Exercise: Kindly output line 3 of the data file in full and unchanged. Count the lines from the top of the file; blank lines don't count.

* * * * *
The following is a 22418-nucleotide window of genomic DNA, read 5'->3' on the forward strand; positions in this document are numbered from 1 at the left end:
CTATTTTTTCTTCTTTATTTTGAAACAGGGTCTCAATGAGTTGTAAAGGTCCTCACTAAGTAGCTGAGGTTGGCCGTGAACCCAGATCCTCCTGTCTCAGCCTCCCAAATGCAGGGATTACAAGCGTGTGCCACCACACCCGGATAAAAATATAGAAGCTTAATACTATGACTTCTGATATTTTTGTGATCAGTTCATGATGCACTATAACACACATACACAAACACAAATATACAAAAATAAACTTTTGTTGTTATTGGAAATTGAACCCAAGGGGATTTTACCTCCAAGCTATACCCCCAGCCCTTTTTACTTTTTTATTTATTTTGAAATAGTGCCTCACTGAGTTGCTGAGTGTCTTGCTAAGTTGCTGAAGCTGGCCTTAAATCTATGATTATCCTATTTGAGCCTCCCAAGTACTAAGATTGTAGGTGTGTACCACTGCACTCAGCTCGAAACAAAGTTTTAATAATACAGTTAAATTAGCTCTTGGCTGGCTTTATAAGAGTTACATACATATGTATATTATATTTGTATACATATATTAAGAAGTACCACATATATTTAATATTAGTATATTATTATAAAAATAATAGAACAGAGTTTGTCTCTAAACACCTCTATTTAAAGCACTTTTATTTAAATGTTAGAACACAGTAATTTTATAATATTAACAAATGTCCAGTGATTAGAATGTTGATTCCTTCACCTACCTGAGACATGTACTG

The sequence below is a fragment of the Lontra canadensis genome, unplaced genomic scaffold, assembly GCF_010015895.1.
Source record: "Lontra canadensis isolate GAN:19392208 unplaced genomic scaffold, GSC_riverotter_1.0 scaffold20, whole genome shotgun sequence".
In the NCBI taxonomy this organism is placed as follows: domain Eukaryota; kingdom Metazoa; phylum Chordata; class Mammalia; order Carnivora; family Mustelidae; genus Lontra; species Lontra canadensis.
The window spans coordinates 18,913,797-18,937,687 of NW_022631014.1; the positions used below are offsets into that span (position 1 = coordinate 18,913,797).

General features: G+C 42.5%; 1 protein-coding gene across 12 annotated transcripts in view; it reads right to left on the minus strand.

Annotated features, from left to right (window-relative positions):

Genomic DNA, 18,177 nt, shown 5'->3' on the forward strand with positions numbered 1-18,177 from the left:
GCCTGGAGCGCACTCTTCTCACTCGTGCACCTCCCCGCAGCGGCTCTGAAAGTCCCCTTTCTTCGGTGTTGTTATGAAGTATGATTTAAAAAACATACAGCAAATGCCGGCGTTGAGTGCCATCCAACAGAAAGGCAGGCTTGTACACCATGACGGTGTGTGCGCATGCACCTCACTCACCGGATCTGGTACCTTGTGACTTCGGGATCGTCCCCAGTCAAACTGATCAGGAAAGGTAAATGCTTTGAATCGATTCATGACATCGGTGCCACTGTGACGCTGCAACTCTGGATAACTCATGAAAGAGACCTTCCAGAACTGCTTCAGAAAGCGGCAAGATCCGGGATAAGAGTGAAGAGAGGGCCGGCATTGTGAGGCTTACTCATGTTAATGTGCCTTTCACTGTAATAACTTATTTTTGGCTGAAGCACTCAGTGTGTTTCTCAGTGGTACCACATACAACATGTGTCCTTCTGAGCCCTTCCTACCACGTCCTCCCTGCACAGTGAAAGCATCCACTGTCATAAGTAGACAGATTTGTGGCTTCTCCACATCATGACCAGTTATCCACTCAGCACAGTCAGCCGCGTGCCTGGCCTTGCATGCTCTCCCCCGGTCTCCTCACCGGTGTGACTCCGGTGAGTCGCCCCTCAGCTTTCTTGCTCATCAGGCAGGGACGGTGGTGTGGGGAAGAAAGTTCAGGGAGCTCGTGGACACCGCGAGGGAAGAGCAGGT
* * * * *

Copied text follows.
The sequence below is a fragment of the Lontra canadensis genome, unplaced genomic scaffold, assembly GCF_010015895.1.